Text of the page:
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Roli Roti – San Francisco, CA

It seems implausible that the best Italian porchetta sandwich I’ve ever had in my life, a deliriously sinful symphony of swine, comes out of a food truck in San Francisco.

But once you see the unusually long queue and catch that first unforgettable whiff of pork wafting through the air, you will reconsider. It tickles your arteries with anticipation.

The Roli Roti truck is a mobile rotisserie. On one side of the vehicle, collosal columns of pork and chicken rotate slowly on spits while their drippings bathe a pile of roasted potatoes below. Roli Roti truck virgins are so mesmerized they start snapping cellphone pictures and forget to fall in line.

Standing behind those columns of meat stands Thomas Odermatt. He looks a bit like Thomas Keller to me, but maybe that’s just me. Son of a Swiss master butcher and owner of the Roli Roti truck, he’s taken great effort to ensure his porchetta is not merely roasted pork stuffed with herbs.

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Growing up in his family’s butcher shop in the Swiss Alps, Thomas learned the importance of using the best cuts of meat from trusted family farms. It took two years for Thomas to find a pork supplier that met his standards. Only after a discussion with famed Chez Panise chef Alice Waters did he discovered Heritage Foods USA, a small farm in the midwest. He’s been using their Berkshire pigs ever since.

Thomas takes the loin of the pig, rolls it into the belly, shoves in fistfuls of seasonings (fresh garlic, marjoram, fennel seeds, pepper, etc), ties it up, then slowly roasts it for hours until the skin turns mahogany brown.

He then slices the marbled meat thickly and takes care to top every sandwich with bits of crackled skin (the best part!). The pork is then piled high on a small white loaf, topped with some chervil, and smeared with onion marmalade. A sprinkle of coarse sea salt finishes.

What Odermatt hands you may very well be the platonic ideal of porchetta sandwiches. Let’s break it down shall we?

First there’s the meat. A fragrant steaming pile of sliced pork -tender, juicy, and marbled with rich buttery pockets of fat and redolent of fennel, garlic, and marjoram- is pure porcine pleasure.

And in between bites you’ll get bits of golden crisp skin. These bits -crunchy, slightly sticky, and salty- are phenomena onto themselves. They’re good enough to make a grown man cry.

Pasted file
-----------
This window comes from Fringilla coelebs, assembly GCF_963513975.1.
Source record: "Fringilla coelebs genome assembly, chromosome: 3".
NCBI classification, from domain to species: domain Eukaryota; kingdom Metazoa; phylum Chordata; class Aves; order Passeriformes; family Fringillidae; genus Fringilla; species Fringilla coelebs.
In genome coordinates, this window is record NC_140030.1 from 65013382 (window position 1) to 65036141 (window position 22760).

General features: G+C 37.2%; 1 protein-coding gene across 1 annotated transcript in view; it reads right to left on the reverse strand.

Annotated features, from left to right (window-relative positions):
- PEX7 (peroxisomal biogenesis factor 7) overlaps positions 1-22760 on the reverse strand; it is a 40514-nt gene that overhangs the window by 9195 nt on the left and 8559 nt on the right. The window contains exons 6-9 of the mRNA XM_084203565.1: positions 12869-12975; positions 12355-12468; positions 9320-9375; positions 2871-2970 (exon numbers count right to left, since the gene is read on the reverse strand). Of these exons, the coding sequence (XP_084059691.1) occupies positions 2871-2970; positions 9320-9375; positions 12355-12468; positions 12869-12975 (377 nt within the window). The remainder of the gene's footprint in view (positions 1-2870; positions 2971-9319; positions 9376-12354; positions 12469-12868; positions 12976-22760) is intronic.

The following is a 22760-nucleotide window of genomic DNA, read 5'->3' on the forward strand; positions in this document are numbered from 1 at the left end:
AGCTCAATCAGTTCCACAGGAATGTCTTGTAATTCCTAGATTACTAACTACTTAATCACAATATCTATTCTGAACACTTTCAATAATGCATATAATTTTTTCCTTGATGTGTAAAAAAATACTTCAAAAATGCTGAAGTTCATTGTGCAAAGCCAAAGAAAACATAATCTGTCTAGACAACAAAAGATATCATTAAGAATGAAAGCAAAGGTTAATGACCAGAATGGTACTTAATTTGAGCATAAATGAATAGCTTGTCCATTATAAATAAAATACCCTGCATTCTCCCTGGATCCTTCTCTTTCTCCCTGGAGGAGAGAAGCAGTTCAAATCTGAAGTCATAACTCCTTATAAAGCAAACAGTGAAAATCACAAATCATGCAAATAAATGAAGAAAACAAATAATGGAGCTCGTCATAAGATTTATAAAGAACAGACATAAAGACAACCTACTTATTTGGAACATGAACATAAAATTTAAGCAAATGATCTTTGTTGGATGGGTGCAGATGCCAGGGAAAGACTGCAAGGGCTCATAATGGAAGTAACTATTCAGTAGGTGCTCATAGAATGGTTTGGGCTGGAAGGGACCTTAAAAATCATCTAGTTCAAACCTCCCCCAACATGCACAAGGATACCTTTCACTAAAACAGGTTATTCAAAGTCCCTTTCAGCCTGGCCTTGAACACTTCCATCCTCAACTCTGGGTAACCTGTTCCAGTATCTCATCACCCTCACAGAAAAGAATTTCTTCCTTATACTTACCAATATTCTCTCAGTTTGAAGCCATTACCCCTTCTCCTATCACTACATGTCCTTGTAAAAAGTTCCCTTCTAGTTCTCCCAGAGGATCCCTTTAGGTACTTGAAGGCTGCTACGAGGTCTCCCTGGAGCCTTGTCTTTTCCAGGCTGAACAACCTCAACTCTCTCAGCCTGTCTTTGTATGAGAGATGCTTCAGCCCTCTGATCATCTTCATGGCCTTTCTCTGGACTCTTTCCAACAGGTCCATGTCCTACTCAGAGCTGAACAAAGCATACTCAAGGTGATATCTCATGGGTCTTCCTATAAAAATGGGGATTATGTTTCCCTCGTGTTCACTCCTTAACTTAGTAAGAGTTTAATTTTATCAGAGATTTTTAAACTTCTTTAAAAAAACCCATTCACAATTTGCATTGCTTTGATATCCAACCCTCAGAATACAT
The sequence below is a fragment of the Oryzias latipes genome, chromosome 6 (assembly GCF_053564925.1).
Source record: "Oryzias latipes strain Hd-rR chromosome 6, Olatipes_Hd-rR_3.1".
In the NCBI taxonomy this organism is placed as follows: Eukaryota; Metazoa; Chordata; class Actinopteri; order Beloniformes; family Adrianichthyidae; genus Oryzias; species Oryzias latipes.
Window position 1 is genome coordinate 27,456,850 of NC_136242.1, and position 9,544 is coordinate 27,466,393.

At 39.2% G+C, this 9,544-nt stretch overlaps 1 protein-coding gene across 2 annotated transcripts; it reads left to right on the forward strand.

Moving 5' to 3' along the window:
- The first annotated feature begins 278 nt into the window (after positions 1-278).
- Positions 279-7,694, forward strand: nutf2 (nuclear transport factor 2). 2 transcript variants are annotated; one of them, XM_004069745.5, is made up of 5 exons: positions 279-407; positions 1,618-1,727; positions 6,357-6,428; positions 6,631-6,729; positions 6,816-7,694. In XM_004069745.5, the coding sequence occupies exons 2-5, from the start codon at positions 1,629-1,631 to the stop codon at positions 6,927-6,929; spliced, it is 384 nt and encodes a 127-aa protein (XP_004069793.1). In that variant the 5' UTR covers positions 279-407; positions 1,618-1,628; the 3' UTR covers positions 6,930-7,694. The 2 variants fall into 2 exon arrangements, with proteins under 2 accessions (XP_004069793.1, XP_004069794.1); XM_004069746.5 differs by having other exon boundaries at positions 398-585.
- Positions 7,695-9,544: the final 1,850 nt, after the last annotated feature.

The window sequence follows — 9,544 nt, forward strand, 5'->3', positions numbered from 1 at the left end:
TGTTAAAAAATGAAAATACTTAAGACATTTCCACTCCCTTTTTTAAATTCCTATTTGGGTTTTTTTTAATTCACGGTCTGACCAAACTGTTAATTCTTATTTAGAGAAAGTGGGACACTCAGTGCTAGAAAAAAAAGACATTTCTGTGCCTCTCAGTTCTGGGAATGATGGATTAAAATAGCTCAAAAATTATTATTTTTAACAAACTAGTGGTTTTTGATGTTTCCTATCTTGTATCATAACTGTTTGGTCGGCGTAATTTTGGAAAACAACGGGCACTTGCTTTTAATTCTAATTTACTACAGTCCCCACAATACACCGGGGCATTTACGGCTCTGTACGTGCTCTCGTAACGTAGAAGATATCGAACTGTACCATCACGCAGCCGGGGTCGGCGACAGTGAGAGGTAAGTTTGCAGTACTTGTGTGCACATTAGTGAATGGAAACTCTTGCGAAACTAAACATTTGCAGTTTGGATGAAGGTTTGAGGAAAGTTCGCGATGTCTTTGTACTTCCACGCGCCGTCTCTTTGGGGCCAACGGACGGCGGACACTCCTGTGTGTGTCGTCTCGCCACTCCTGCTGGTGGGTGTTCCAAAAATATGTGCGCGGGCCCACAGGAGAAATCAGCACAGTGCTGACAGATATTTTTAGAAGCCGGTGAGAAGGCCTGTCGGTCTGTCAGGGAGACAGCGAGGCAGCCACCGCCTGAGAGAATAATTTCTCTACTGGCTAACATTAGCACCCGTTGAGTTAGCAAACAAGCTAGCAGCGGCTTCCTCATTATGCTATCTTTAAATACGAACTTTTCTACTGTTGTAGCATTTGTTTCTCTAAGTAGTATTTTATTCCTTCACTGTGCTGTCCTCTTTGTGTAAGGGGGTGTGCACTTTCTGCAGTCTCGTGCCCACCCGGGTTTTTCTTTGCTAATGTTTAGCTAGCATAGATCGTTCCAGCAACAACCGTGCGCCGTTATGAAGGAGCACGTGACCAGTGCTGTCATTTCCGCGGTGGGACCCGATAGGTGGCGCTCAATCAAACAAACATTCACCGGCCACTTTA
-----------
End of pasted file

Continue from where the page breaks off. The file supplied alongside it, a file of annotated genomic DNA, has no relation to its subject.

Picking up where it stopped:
Then there’s a tangle of greens that provides a peppery edge to the obscenely fatty meat and sweet onion jam. The greens are critical– without them, this sandwich could very well trigger on-the-spot cardinal arrest.

Finally there’s the bread. I find bread is often overlooked by most sandwich makers, but of course, Odermatt does not. He uses ciabatta made by Acme Bread that sports a thin crackly crust and soft spongy insides (great for mopping up the porky juices!). As all good sandwich bread should be, it is sturdy enough to hold up against the avalanche of meat, yet soft enough to chew easily.

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Once you finish inhaling your sandwich, if you’re anything like me, juices will no doubt be dripping down your hands and forearms, quickly approaching your elbows. You will have grease smeared all over your face and a mischievous look in your eyes as you glance over that magical truck from the corner of your eye.

I feel sorry for the orthodox jews, the muslims, the vegetarians, and my dear old grandma whose refusal to consume pork prevents them from indulging in one of the all-time greatest things I’ve ever eaten.

For the rest of you, the Roli Roti truck can be found at the Ferry Building Farmers Market in San Francisco every Saturday morning. Get in line and if you’re extra-nice, Thomas might give you a chip of burnished pork skin, as he did to the young boy in front of me. A hint of the glory to follow.

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2 Comments Post a comment
  1. carbak717 #

    Sounds so delicious and you had it on my birthday too!

    July 18, 2012
  2. Vic Torino #

    The roli roti truck is excellent. If you like roli roti, you will love the kita kata koo truck. You can find in around the Embarcadero on most Tuesdays and Thursdays.

    February 5, 2013

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